Water kefir is another terrific drink. It’s a little more complex to make than milk kefir or kombucha, but well worth the effort. Water kefir is little more than cultured sugar water! It’s made using little polysaccharide nuggets (called “grains”, although they are grain-free). The bacteria/yeast complex that live on the water kefir “grains” eat up the sugar and produce lactic acid, fizz and more bacteria. Add a little flavor, and water kefir is a delicious, low-sugar, probiotic replacement for soda!
Cultured vegetables offer a whole world of probiotic goodness. The idea behind cultured vegetables is that you use the natural bacteria on the surface of the vegetables to increase the enzyme activity, break down some of the tough fibers (making it easier to digest), and increase the acid level of the bacteria (also an aid to digestion). In the process, the bacteria themselves will multiply, providing the probiotic boost.
Vegetables can be cultured in a simple brine (salt plus water), or with any liquid that has probiotics already in it, like whey, kombucha, water kefir or even the liquid from a previous batch of cultured vegetables. Most people are familiar with pickles and sauerkraut, but almost any plant matter can be cultured or fermented. Some popular ferments include beets, carrots, rutabaga, green beans, tomatoes, peppers, zucchini, white radish, cauliflower or combinations of vegetables.
Culturing vegetables is simple but time-consuming. Get a taste for them by picking up some pre-made at the supermarket (usually in a refrigerator case), or buying some online, and see what kinds you like, then experiment on your own.
You can even add probiotics to your condiments! Add a little whey, kombucha, water kefir or sauerkraut juice to your mustard, mayonnaise or ketchup and experience a whole new level of taste and goodness. You can make a wonderful salsa with fresh vegetables and a little pre-cultured liquid! Here is a recipe:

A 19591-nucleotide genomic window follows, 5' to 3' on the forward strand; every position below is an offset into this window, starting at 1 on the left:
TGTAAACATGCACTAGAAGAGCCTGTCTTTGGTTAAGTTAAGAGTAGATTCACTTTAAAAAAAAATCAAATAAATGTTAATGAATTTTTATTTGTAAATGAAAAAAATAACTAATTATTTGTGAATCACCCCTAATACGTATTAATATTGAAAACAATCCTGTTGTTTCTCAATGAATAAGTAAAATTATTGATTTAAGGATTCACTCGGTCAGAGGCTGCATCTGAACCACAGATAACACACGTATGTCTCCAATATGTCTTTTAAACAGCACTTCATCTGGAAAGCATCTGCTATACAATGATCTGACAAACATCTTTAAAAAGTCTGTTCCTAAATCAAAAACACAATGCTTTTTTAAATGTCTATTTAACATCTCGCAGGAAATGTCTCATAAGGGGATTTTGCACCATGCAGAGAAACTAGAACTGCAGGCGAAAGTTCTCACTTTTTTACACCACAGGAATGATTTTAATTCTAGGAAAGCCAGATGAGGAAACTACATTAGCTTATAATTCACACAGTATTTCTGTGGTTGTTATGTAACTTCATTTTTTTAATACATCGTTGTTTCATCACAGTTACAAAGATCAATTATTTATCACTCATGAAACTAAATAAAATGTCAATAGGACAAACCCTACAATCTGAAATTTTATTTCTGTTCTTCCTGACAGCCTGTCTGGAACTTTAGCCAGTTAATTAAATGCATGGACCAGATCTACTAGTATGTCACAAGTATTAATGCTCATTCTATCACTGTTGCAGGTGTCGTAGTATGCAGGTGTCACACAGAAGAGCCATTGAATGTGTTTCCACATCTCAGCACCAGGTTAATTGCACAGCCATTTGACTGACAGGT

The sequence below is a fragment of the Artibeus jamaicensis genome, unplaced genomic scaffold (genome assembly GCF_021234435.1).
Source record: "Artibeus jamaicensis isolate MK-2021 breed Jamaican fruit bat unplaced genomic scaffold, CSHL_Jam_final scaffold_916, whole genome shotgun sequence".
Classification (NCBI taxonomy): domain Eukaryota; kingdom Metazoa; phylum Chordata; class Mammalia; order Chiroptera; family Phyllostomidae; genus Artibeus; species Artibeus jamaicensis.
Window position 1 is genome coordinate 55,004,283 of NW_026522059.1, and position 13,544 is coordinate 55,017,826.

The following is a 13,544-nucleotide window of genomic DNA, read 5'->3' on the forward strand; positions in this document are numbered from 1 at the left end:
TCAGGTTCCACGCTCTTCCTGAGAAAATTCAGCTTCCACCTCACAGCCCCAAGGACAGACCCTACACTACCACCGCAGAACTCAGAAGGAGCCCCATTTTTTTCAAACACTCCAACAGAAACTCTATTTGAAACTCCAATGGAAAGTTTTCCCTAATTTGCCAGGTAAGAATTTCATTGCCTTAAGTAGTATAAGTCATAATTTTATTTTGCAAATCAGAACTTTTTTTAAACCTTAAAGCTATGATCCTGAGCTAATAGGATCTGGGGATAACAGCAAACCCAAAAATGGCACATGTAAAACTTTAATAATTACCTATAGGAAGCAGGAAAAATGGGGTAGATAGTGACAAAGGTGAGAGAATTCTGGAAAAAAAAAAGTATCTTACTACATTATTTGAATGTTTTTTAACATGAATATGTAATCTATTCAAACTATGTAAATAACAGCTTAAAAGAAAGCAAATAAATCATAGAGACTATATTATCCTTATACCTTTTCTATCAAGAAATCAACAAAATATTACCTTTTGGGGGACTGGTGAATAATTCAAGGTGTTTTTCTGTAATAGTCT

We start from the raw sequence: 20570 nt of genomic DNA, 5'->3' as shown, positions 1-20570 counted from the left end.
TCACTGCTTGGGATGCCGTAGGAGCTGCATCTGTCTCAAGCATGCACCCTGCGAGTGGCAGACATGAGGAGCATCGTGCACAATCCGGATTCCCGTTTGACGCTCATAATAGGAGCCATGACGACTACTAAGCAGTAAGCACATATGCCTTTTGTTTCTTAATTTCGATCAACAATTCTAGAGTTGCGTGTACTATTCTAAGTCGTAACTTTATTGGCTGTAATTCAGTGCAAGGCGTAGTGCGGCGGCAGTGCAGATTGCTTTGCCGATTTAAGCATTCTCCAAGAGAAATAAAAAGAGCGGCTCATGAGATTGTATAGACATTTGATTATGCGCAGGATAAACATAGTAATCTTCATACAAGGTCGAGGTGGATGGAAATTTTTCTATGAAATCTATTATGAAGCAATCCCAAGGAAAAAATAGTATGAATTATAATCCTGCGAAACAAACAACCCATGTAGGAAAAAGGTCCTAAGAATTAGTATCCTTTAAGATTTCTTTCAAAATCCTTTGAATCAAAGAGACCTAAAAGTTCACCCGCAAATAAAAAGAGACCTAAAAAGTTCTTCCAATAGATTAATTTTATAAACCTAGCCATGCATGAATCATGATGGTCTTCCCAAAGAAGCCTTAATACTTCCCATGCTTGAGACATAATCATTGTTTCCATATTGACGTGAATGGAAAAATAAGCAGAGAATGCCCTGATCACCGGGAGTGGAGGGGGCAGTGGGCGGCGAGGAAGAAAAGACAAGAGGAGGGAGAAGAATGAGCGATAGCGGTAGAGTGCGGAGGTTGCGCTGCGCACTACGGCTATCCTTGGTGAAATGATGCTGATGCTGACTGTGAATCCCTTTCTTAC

Fresh Fermented Summer Salsa
- 1 medium Onion, diced
- 2 large Tomatoes, diced
- 1 medium Green Bell Pepper, diced
- 1-2 Jalepeños, diced
- Clove of Garlic, minced
- Handful of fresh Cilantro
- Lemon and Lime juice to taste
- One of the following: 2 t. Salt or 1 to 2 teaspoons Salt and 1/4 cup Whey or a starter culture such as Caldwell’s Cultured Vegetable Starter or Body Ecology Starter Culture and salt as indicated by the instructions for the specific culture you are working with
If using a starter culture, prepare the culture according the package instructions. Mix all the ingredients together including the salt, whey, or starter culture. Place the salsa in a fermentation container. (A simple mason jar will do.) Press down to release some liquid. Ideally the vegetables should be submerged under the liquid. (Add a bit of extra water if needed). Ferment for 2+ days at room temperature. Once the fermentation period is complete, the salsa can be removed to a storage container if desired.
Store salsa in the refrigerator or root cellar. Makes approximately one quart.
Rosalyn of Cultures for Health has a background as a Nutritional Consultant and enjoys helping others learn about the value of eating real food. Rosalyn is a homeschooling mom who loves being in the kitchen and shopping at the farmers’ market. She’s a lifetime baker and enjoys improvising recipes. She can regularly be found experimenting with new flavors and varieties of cultured foods.